Chavez critics don't explain Venezuelan law or how Supreme Court rulings interpret it. Nor do they report how the Enabling Law works, that the nation's Constitution authorizes it, that four other presidents used it, among many other things. How can they? It would expose their false accusations and discredit their entire argument.
Over the weekend and today, almost all of the candidates of the United
Socialist Party of Venezuela (PSUV) registered for the upcoming
November 23 state and regional elections in the National Electoral
Council (CNE) office, many accompanied by large marches of their
Venezuela's Supreme Court issued a series of decisions Tuesday and Wednesday that validated the Comptroller General's ruling to temporarily
disqualify nearly 300 opposition and pro-Chavez Venezuelans accused of
corruption from holding public office.
On the final day of the 18-month period during which the Venezuelan
National Assembly granted President Hugo Chávez the power to pass laws
by decree, Chávez signed 26 new laws regulating the armed forces,
public administration, social security system, banks, agricultural
production, and the tourism industry.
Venezuelans on both sides of the country’s political divide await with
bated breath an imminent decision of the Supreme Court on the
constitutionality of the Comptroller General’s disqualification of
candidates for public office, due to accusations of corruption.
According to a yearly poll called “Iberobarómentro,” 54% of Venezuelans approved of the Venezuelan
President Hugo Chávez's management of the country as of last May, and
Venezuelans are optimistic about their economic future.
Venezuelan President Hugo Chávez, who is also the president of the
United Socialist Party of Venezuela (PSUV), gave a one-week ultimatum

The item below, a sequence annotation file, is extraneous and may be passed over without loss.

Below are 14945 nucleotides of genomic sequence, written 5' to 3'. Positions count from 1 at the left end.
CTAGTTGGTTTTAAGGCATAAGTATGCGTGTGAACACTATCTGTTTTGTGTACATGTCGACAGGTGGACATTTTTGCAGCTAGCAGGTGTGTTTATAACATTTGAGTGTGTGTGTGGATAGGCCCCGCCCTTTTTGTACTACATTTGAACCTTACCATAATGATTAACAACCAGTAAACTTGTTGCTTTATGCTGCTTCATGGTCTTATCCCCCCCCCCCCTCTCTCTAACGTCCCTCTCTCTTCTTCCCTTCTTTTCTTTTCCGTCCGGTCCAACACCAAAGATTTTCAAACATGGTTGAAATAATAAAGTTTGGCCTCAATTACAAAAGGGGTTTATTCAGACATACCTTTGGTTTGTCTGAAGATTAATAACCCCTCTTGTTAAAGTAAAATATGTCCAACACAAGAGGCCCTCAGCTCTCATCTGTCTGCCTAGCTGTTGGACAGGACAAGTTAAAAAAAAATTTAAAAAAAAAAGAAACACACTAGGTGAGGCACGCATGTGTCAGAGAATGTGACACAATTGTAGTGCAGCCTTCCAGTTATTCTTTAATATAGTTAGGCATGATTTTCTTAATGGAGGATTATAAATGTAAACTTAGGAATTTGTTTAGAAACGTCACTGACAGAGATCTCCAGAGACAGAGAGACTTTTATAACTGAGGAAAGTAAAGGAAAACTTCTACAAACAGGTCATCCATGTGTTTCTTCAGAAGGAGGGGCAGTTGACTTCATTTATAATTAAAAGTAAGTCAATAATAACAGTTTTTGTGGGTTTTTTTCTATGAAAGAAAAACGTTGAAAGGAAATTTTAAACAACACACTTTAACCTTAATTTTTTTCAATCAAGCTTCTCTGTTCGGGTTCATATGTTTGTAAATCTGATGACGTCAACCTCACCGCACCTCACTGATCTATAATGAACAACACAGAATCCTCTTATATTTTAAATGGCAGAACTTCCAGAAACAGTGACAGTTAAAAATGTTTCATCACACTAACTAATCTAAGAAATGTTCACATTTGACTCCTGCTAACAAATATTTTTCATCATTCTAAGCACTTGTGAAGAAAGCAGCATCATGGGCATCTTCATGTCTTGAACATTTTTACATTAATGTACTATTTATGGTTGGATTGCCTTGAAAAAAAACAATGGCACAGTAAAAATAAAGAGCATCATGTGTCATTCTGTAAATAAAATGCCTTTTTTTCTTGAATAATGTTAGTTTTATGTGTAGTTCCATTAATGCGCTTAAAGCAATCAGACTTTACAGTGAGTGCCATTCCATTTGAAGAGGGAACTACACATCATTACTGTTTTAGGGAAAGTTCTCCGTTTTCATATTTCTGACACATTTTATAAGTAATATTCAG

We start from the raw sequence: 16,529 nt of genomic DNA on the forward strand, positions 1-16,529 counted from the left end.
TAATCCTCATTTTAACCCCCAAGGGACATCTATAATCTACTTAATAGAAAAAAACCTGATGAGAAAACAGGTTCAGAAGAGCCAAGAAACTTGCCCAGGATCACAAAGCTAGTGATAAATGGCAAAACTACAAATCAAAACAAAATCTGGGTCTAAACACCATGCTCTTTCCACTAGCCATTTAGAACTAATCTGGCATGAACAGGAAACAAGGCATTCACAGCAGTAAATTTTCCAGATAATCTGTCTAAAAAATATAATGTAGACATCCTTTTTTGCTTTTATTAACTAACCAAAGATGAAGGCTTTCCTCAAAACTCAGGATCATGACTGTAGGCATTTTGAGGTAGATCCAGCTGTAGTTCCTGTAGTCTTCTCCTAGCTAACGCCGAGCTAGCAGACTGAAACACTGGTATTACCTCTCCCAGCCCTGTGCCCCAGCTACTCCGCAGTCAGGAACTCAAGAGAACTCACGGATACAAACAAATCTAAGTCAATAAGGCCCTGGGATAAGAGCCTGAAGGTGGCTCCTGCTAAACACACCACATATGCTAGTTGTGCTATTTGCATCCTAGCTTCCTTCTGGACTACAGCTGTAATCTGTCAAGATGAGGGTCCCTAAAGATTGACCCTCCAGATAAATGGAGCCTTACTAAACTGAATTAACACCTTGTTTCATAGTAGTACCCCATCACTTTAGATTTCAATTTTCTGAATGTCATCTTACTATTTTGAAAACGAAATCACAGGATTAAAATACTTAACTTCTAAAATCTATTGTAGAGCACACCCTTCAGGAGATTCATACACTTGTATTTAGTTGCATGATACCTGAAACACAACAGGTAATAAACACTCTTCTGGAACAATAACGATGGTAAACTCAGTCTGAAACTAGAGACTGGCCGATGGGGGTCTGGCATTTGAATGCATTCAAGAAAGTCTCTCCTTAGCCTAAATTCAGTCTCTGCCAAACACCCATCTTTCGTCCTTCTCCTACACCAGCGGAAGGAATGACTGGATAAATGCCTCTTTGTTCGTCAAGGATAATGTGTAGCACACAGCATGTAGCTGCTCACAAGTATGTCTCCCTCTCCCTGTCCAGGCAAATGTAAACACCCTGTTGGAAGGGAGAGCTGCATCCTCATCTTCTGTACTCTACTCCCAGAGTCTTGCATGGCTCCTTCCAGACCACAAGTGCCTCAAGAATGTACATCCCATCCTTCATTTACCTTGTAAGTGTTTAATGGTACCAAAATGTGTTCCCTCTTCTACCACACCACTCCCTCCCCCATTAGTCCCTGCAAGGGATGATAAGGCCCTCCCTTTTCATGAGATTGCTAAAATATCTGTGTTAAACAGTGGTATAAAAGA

to the rest of the parties in the pro-Bolivarian Revolution coalition
known as the Patriotic Alliance to decide whether they will unite
behind PSUV candidates in the regional and local elections scheduled
for November 23rd.
By Francisco Dominguez - Dissident Voice, Jul 24th 2008
Sections of the Venezuelan opposition are opposing a decision by
Venezuela’s Comptroller General, who has submitted
a list of 386 individuals to be banned from standing for public office
for (being guilty of) corruption and/or misuse of public funds. In fact, the
Comptroller General is merely implementing existing legislation — a
great deal of which precedes the Chavez government.
The President of the Venezuelan opposition party Un Nuevo Tiempo announced Tuesday that a coalition of
opposition parties has selected unified candidates for governor in
seven of Venezuela’s 23 states. However, only four of the nine parties
in the coalition were present during the announcements, indicating
General Clodosbaldo Russián presented a revised list of people
sanctioned for corruption during their terms in public office and who
have been disqualified from running for office in the upcoming regional
and local elections. According to Venezuela's largest newspaper, a majority of these are not opposition supporters.